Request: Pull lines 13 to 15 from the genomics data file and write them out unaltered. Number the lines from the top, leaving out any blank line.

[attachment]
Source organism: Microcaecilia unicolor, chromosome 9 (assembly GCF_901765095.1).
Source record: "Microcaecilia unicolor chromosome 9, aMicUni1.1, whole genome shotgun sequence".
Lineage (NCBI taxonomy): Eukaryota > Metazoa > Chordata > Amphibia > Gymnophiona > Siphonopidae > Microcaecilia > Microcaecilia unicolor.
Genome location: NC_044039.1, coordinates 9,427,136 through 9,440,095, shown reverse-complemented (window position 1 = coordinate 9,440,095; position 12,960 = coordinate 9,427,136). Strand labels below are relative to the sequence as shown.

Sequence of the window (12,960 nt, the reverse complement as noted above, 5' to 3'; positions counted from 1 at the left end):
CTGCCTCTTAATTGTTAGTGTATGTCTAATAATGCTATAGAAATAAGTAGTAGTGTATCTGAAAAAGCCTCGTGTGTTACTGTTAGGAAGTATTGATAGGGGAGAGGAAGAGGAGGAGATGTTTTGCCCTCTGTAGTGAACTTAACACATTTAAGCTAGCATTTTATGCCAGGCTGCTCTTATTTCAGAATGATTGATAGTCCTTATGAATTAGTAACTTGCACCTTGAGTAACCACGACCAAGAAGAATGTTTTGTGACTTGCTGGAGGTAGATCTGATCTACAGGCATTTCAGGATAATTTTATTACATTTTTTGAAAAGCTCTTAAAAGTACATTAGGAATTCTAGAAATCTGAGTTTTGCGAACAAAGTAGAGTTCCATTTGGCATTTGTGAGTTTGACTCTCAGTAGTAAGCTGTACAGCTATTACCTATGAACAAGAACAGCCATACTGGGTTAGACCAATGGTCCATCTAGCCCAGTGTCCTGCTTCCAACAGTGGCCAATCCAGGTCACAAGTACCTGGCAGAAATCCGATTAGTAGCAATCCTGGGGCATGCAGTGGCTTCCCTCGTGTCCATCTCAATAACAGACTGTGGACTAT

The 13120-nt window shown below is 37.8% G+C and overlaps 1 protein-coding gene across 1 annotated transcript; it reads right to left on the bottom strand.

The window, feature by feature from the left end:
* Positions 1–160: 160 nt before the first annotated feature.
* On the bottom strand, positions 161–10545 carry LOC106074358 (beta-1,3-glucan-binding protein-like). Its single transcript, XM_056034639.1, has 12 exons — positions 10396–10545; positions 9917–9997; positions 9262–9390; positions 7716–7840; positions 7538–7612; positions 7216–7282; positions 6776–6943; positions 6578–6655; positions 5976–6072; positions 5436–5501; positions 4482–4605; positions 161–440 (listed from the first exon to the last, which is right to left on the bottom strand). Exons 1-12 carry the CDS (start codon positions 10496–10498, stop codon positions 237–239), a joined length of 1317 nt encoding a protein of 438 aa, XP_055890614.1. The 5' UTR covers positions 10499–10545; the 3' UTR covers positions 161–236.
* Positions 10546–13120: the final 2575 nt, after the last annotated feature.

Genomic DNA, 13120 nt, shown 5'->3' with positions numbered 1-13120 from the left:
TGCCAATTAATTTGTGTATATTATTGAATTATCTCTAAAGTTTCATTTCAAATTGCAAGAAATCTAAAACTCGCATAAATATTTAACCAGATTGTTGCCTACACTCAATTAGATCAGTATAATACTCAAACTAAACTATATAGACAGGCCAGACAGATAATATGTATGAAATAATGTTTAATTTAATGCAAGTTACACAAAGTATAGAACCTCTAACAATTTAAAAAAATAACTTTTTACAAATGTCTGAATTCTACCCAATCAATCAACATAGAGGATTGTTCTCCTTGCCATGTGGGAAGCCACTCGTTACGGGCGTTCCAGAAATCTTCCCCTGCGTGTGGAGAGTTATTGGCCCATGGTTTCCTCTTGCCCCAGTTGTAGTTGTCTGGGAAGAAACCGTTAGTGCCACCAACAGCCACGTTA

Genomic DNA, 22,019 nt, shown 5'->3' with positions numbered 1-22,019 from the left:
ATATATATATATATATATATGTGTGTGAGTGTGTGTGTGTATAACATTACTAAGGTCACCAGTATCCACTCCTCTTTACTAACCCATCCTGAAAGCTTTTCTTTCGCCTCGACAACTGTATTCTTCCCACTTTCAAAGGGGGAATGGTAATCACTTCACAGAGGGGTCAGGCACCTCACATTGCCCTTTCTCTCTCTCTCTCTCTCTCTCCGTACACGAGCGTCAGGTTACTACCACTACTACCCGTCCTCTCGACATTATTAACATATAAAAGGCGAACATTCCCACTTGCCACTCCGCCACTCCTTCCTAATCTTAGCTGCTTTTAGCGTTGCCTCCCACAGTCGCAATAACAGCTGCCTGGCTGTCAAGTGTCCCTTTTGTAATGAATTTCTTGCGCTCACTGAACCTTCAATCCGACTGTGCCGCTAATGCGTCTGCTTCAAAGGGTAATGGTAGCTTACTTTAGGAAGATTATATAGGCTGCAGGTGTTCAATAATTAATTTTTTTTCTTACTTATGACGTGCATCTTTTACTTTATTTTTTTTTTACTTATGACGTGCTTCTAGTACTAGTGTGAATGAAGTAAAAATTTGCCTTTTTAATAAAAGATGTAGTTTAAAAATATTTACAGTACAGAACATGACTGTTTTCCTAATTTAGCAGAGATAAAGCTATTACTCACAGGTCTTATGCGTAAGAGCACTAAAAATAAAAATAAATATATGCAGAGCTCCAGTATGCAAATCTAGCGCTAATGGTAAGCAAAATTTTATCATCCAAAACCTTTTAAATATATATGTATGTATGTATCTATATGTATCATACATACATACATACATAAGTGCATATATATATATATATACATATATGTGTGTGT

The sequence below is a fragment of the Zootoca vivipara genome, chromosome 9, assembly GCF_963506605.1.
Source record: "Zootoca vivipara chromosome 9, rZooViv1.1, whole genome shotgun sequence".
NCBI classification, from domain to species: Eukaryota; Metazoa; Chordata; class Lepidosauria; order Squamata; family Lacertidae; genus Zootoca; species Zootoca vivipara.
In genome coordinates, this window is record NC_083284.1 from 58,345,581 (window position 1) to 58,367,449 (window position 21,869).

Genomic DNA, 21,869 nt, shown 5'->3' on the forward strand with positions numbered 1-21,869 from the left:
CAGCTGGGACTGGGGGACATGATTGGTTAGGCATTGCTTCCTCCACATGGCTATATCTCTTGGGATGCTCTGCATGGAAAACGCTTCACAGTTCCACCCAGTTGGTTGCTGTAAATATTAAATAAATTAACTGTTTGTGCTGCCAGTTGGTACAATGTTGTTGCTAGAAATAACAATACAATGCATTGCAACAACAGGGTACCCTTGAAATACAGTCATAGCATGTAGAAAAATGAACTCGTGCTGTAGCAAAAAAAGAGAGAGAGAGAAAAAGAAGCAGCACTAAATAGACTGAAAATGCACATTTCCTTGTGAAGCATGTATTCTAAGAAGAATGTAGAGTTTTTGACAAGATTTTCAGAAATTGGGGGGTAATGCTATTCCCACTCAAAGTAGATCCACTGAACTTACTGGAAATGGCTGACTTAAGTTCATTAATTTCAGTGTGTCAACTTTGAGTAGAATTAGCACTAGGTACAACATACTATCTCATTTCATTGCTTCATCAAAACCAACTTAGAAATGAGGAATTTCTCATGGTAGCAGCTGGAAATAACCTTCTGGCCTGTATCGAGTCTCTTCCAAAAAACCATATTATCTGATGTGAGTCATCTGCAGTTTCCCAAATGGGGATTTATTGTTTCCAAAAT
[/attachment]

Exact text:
TGCCAATTAATTTGTGTATATTATTGAATTATCTCTAAAGTTTCATTTCAAATTGCAAGAAATCTAAAACTCGCATAAATATTTAACCAGATTGTTGCCTACACTCAATTAGATCAGTATAATACTCAAACTAAACTATATAGACAGGCCAGACAGATAATATGTATGAAATAATGTTTAATTTAATGCAAGTTACACAAAGTATAGAACCTCTAACAATTTAAAAAAATAACTTTTTACAAATGTCTGAATTCTACCCAATCAATCAACATAGAGGATTGTTCTCCTTGCCATGTGGGAAGCCACTCGTTACGGGCGTTCCAGAAATCTTCCCCTGCGTGTGGAGAGTTATTGGCCCATGGTTTCCTCTTGCCCCAGTTGTAGTTGTCTGGGAAGAAACCGTTAGTGCCACCAACAGCCACGTTA

Genomic DNA, 22,019 nt, shown 5'->3' with positions numbered 1-22,019 from the left:
ATATATATATATATATATATGTGTGTGAGTGTGTGTGTGTATAACATTACTAAGGTCACCAGTATCCACTCCTCTTTACTAACCCATCCTGAAAGCTTTTCTTTCGCCTCGACAACTGTATTCTTCCCACTTTCAAAGGGGGAATGGTAATCACTTCACAGAGGGGTCAGGCACCTCACATTGCCCTTTCTCTCTCTCTCTCTCTCTCTCCGTACACGAGCGTCAGGTTACTACCACTACTACCCGTCCTCTCGACATTATTAACATATAAAAGGCGAACATTCCCACTTGCCACTCCGCCACTCCTTCCTAATCTTAGCTGCTTTTAGCGTTGCCTCCCACAGTCGCAATAACAGCTGCCTGGCTGTCAAGTGTCCCTTTTGTAATGAATTTCTTGCGCTCACTGAACCTTCAATCCGACTGTGCCGCTAATGCGTCTGCTTCAAAGGGTAATGGTAGCTTACTTTAGGAAGATTATATAGGCTGCAGGTGTTCAATAATTAATTTTTTTTCTTACTTATGACGTGCATCTTTTACTTTATTTTTTTTTTACTTATGACGTGCTTCTAGTACTAGTGTGAATGAAGTAAAAATTTGCCTTTTTAATAAAAGATGTAGTTTAAAAATATTTACAGTACAGAACATGACTGTTTTCCTAATTTAGCAGAGATAAAGCTATTACTCACAGGTCTTATGCGTAAGAGCACTAAAAATAAAAATAAATATATGCAGAGCTCCAGTATGCAAATCTAGCGCTAATGGTAAGCAAAATTTTATCATCCAAAACCTTTTAAATATATATGTATGTATGTATCTATATGTATCATACATACATACATACATAAGTGCATATATATATATATATACATATATGTGTGTGT